“Never. It’s just not something I do,” he said. “If I get a day off, I want to rest. I don’t want to sign in a situation where they make people pay. It’s just not right for me. There’s nothing wrong with other guys doing it.”

Outside the Pond after the morning skate Wednesday, a half-dozen or so men in their late teens and 20s waited for the players. At least one admitted he sometimes sells the autographs he gets to friends.

Another, Steve Heiberger, who said he is a season ticket-holder, wants autographed pucks to decorate his room.

“It’s frustrating for us.” Heiberger said. As for Kariya, “I haven’t even bothered anymore.”

Stacey Dahn of Huntington Beach and her husband, Ian McGagh, are season ticket-holders who sometimes visit Disney Ice, the Ducks’ practice facility in downtown Anaheim.

“I can understand if someone was holding a huge number of things. Most players are not going to want to sign four or five things,” said Dahn, who added it would “never cross my mind” to sell an autograph. “Paul has gotten a little better with the kids. He’ll toss a puck up to kids. But if adults are the ones paying to see him play, I think we’re important too. He can’t make a split-second decision that because a person is an adult they must be selling it. I think true fans shouldn’t be dismissed just because they’re adults.”

Dahn and McGagh said they were disappointed by Kariya last year at Fanfare, the Ducks’ annual charity event.

“We waited in line maybe two hours and got to the front just in time to hear Paul say something to the effect of ‘How much longer?’ ” she said. “The other players were trying to talk and make conversation and be really pleasant. After waiting so long, it didn’t leave the best impression.”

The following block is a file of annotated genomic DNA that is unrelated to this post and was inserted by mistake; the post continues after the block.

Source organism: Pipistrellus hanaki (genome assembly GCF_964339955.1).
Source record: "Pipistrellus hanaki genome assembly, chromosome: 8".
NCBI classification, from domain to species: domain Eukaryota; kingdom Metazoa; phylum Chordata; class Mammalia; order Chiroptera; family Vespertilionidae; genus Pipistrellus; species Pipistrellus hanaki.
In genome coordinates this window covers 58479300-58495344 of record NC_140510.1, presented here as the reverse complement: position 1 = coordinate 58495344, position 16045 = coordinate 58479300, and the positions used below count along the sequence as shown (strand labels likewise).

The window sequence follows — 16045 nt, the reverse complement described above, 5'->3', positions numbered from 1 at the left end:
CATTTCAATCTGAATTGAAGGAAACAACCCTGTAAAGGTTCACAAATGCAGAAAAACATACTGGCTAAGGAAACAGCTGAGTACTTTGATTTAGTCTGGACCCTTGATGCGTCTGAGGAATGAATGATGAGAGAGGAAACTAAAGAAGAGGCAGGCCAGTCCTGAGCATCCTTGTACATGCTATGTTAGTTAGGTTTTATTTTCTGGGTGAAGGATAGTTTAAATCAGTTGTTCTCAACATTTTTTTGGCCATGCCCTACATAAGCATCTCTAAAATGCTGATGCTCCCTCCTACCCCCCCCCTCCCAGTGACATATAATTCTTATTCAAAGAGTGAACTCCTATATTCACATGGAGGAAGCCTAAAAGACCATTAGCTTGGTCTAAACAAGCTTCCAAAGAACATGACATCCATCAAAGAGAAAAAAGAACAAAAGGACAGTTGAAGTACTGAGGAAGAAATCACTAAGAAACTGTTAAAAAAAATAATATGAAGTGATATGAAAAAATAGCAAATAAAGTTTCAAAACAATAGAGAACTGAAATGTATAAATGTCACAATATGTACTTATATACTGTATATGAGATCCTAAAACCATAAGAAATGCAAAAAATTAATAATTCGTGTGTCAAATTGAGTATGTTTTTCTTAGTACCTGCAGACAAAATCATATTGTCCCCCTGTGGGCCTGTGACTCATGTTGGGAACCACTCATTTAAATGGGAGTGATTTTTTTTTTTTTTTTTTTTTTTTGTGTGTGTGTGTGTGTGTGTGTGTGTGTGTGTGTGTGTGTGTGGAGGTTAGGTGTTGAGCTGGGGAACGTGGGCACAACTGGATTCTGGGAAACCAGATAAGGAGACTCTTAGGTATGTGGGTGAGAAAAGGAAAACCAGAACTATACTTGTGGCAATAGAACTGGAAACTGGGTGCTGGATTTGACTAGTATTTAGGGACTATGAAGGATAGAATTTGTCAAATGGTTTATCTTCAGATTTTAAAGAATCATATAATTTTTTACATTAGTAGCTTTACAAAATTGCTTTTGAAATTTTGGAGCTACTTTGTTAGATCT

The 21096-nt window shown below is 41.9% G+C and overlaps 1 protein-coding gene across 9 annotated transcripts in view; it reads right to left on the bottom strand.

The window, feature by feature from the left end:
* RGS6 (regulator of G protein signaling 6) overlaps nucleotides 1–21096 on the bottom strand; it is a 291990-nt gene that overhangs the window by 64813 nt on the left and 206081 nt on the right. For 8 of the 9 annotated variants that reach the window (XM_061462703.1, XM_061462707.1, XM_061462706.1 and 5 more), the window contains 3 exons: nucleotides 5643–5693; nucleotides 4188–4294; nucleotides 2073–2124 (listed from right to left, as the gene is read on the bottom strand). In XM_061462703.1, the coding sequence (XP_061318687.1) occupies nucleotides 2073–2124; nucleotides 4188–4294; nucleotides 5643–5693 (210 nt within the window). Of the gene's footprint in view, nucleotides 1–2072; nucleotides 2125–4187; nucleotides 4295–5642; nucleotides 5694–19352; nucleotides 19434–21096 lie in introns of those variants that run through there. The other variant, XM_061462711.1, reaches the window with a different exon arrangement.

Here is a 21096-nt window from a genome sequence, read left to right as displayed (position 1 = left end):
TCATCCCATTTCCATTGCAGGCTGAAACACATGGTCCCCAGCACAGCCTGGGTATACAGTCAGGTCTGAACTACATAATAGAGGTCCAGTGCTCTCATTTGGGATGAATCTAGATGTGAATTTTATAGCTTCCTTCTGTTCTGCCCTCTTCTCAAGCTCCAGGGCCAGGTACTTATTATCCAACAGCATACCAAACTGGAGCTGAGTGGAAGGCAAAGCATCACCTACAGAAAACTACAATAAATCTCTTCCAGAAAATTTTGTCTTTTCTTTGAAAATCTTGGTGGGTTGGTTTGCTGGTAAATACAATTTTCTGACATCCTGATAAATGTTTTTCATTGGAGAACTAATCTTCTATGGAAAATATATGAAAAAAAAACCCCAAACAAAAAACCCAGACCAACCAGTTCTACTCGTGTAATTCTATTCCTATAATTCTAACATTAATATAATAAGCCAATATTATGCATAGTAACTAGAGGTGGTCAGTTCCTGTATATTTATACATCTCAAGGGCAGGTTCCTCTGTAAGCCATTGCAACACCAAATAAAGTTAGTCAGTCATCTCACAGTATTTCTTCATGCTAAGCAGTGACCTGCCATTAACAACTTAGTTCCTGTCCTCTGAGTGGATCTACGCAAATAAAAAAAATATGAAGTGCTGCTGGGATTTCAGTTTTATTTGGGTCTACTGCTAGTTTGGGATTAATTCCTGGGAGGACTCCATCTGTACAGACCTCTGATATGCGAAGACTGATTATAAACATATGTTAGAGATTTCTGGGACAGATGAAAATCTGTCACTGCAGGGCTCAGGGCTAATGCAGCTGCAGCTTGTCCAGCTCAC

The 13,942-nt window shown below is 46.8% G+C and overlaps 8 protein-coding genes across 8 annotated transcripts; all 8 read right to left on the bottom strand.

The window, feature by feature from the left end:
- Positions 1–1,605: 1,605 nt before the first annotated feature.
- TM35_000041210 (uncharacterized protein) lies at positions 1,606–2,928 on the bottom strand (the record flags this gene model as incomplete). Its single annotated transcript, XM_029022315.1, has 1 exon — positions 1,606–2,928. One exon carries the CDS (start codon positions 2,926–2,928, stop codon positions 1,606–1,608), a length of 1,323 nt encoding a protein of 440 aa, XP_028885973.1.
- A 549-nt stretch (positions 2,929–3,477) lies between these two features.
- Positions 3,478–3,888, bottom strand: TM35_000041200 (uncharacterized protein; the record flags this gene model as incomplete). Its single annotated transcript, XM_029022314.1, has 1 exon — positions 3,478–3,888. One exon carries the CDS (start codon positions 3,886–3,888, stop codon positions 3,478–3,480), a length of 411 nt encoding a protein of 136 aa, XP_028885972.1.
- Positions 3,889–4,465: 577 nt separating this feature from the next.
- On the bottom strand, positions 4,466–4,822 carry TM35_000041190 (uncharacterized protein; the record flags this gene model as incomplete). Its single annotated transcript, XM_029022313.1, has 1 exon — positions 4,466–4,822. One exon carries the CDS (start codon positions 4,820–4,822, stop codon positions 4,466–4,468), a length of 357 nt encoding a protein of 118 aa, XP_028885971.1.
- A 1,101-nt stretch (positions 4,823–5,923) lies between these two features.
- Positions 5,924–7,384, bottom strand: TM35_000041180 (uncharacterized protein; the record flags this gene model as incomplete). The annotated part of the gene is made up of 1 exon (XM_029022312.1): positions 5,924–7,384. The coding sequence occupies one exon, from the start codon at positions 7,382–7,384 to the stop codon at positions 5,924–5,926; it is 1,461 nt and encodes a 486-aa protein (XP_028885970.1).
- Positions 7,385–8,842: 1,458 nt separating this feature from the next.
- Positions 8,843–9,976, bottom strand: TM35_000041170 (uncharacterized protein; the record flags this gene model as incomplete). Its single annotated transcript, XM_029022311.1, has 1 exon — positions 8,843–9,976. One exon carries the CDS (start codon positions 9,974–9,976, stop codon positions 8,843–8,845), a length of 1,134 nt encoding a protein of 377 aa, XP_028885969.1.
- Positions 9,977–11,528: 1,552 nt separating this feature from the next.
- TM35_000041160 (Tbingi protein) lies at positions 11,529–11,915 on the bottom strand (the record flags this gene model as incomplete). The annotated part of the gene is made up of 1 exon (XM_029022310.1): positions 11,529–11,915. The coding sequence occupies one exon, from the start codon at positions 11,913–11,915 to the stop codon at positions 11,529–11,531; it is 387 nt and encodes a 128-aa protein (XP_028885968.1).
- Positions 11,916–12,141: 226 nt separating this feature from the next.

Kariya won’t sign pucks, because he believes they’re commonly sold. He signs cards and pictures, and said it’s best to add a personal note--it deflates the value.

“Most people who send stuff in the mail are legitimate, and I try to sign it to the person who sent it because it means more,” he said. “Or if somebody stops me while I’m shopping and asks, I don’t mind. I know they’re not out shopping just to get my autograph.”

He rarely stops to talk with the fans who gather outside the arena tunnel where the players drive out after games.

“Sometimes I stop,” he said. “I’ve left posters. But it’s late at night. It almost seems kind of dangerous to stop. I don’t feel comfortable.”

Guy Hebert, Oleg Tverdovsky, Todd Ewen, Bobby Dollas, Randy Ladouceur and Robert Dirk are among the Ducks that fans say are especially friendly. But Hebert is the only one who receives anything close to the kind of attention Kariya gets.

“For someone like Paul, it’s overwhelming,” Hebert said. “I’ve been around a guy like Brett Hull, and seen how he handles the situation. Sometimes with something like that it’s better not to stop at all or you’ll never get out of there.

“Sometimes people don’t understand you might have a dentist’s appointment you’re late for and you’ve got to get in your car and go.

“I try to sign as much as I can. Unfortunately, the autograph business is big business. We do see the same people out there again and again, and after awhile you say, ‘I know you just can’t be that big a fan, to be honest.’ ”

Kariya hopes the demand will diminish with time. “Maybe it’ll die off after the team’s been here awhile,” he said. “Some of it I think is the popularity of the Disney merchandise.

“But no matter what I do, I’ll never please everybody. I don’t lose any sleep.”